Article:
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Foundations of Psychology. Early Greek Philosophers – source of most of our western ideas Medicine – primarily early Greek and Roman involved a transition from mysticism to more scientific ideas. Early Greek Philosophers. Thales

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foundations of psychology
Foundations of Psychology
  • Early Greek Philosophers – source of most of our western ideas
  • Medicine – primarily early Greek and Roman involved a transition from mysticism to more scientific ideas
early greek philosophers
Early Greek Philosophers
  • Thales
    • Things in the universe consist of natural substances and operate through natural laws
    • Use of mathematics to predict future events
    • Stressed the importance of critical thinking
early greek philosophers3
Early Greek Philosophers
  • Pythagoras – student of Thales
    • Described a mathematical relationship between the physical world and our psychological experience
    • Much of his work with mathematics became the basis for Western science
    • Also important, he was a strong influence on a later philosopher, Plato
the greek physician hippocrates
The Greek Physician Hippocrates
  • Hippocrates – made medical and psychological contributions
    • Medical
      • Diseases are the result of natural processes
      • Help the body help itself – do no harm
    • Psychological
      • Brain is the center of mental processes
      • Epilepsy is a disease not an intervention of the gods
      • One side of the brain controlled the opposite side of the body
the roman physician galen
The Roman Physician Galen
  • 130-200A.D. – court physician to Roman Emperor
    • Reintroduced the brain as the center of thought
    • Described the basic methods involved in what is now called psychological therapy
    • Not always correct – described the function of the heart wrong
socrates
Socrates
  • A rationalist who used deductive reasoning
  • Questioned everything, even things people were sure they knew
  • Role of a teacher is to help students find truth
  • Sentence to death for “undermining the state and corrupting the youth
plato
Plato
  • Student of Socrates and used similar methods of thought
  • Encouraged students to look for underlying realities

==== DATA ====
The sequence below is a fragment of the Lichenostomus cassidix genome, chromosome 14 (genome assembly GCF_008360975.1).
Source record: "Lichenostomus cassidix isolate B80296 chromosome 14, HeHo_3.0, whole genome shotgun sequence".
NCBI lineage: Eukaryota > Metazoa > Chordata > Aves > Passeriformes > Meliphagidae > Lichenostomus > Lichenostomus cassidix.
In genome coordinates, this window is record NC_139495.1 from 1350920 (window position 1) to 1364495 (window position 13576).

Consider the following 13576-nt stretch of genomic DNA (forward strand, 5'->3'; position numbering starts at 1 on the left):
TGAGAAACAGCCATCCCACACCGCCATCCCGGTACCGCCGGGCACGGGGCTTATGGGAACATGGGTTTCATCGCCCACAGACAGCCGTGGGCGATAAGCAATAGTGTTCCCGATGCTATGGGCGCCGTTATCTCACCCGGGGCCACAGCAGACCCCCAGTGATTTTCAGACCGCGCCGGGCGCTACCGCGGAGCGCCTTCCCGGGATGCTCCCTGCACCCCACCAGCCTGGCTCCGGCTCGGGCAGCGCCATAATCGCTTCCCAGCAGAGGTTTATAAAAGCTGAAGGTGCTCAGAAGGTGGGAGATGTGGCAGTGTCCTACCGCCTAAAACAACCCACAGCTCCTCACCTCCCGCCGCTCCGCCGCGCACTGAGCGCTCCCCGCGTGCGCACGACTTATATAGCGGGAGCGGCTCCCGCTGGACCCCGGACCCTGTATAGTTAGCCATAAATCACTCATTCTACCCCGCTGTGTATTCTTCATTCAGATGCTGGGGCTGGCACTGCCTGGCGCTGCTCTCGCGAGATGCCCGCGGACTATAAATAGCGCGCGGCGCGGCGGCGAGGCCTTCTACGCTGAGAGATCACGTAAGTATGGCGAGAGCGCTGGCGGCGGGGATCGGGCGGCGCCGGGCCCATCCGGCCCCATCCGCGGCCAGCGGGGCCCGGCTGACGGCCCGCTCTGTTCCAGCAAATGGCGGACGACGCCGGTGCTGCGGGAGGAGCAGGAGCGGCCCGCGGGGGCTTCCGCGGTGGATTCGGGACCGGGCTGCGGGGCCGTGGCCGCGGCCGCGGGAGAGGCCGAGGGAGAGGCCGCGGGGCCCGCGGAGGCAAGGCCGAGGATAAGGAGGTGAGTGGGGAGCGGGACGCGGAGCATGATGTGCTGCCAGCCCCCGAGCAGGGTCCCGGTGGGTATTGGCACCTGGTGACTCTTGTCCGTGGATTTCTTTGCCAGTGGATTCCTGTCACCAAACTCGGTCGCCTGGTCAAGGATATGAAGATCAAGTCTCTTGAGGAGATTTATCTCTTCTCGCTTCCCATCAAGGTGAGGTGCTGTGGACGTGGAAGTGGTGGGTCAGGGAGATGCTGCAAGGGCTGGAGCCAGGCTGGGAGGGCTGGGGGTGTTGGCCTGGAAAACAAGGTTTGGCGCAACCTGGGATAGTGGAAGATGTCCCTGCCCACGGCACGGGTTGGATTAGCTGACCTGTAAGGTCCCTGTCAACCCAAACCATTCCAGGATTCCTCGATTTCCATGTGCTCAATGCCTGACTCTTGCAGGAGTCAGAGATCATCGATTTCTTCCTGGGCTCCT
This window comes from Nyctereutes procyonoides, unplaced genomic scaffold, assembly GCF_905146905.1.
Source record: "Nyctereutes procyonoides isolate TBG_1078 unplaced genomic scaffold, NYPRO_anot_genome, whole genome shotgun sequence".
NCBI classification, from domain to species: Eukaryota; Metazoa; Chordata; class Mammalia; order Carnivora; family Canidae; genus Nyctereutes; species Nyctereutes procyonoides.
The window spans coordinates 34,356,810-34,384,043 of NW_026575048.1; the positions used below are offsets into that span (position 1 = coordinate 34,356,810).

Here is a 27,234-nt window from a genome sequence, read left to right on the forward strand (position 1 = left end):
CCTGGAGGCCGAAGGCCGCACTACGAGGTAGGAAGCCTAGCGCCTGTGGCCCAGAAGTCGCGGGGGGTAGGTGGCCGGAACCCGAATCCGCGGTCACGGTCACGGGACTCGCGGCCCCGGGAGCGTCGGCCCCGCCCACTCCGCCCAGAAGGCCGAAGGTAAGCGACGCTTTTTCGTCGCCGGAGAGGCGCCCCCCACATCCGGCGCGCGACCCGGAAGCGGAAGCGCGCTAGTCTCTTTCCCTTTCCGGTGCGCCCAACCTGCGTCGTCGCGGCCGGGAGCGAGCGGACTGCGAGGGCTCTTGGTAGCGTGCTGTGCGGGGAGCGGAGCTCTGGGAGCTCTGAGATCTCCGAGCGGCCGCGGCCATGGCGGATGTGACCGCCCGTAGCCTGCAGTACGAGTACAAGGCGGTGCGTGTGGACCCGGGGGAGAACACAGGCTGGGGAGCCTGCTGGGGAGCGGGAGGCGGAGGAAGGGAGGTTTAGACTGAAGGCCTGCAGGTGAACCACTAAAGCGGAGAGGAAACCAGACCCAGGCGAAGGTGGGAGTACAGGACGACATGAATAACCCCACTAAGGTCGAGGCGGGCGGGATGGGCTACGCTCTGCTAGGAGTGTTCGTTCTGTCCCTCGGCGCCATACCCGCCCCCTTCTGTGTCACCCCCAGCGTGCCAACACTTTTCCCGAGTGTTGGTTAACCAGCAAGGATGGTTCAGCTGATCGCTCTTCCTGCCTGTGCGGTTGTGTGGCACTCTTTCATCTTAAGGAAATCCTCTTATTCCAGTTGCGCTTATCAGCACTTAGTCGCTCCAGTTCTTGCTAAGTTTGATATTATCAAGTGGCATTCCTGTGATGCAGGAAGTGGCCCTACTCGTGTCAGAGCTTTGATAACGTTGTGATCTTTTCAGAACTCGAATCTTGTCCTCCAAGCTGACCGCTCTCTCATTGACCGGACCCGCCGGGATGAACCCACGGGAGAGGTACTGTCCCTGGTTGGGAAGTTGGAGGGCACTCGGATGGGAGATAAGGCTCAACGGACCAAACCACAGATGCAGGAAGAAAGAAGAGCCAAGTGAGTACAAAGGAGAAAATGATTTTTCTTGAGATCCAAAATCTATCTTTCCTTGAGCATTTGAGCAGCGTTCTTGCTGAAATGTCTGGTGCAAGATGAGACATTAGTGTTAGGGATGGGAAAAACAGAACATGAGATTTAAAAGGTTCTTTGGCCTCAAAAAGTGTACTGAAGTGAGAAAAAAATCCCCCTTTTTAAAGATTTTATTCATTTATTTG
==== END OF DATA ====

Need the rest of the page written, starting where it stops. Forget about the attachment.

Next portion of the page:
• Our sensory information is unreliable
  • Plato’s Republic – probably his most important work
aristotle
Aristotle
  • Student of Plato
  • Used inductive reasoning instead of deductive – careful observation better than pure rational thought
  • Developed basic principles of memory that continue to be used today
  • His use of inductive reasoning also led him to incorrect conclusions
aristotle9
Aristotle
  • Became one of the most important influences on Western Philosophy and science
  • However one idea was used by others to severely hinder the advancement of science for nearly 1000 years
the idea of the unmoved mover
The Idea of the Unmoved Mover
  • Teleology – everything is directed towards a definitive end and a final purpose
  • An acorn’s purpose is to grow to be an oak tree
  • A girl is potentially a woman, but first an actual woman has to exist
  • For all potential things to exist a being of pure actuality had to exist, the unmoved mover
christianity and aristotle
Christianity and Aristotle
  • Theologians combined the concept of the unmoved mover and the Hebrew religion to conceive the Christian God as a conscious entity
  • Aristotle must have been divinely inspired
christian church and science
Christian Church and Science
  • Aristotle became the final authority on all worldly affairs–scientific exploration no longer necessary
  • True knowledge can only be gained by ignoring sensory information
  • These bodily functions are the source of most human problems - similar to Plato, but different
  • These problems can only be solved by a faith in God
end of roman era beginning of the dark ages
End of Roman Era Beginning of “the Dark Ages”
  • In Europe, Christianity controlled all philosophical thought and the behavior of the people
  • Aristotle the authority for all non-theological thought
  • Greek and Roman writings were lost or destroyed mostly by neglect
return of science latter part of middle ages
Return of Science – Latter Part of Middle Ages
  • The works of Greeks and Romans still important to Islamic cultures and there works were translated into Arabic
  • Islam spread across northern Africa and the Mediterranean
  • Bringing these works had come back to Western Europe
return of science latter part of middle ages15
Return of Science – Latter Part of Middle Ages
  • Reintroduction of Greek and Roman ideas led to a renewed interest in philosophy and science
  • Served as a precursor to the Renaissance period and beginning of modern science
  • Attention shifted from being God centered to being human centered – use observation to learn about nature and the world
4 themes of renaissance humanism
4 Themes of Renaissance Humanism
  • 1. curiosity about human abilities and accomplishments
  • 2. a desire to make religion more individualistic and less ceremonial
  • 3. greater interest in the past
  • 4. opposition to the mindless support of Aristotle as the authority on all things science
renaissance period
Renaissance Period
  • Movement to science strengthened by findings that much conventional wisdom was wrong
  • Copernicus – change from a geocentric view of the universe to a heliocentric view
  • Galileo and British scientists advanced the use of science and the scientific method
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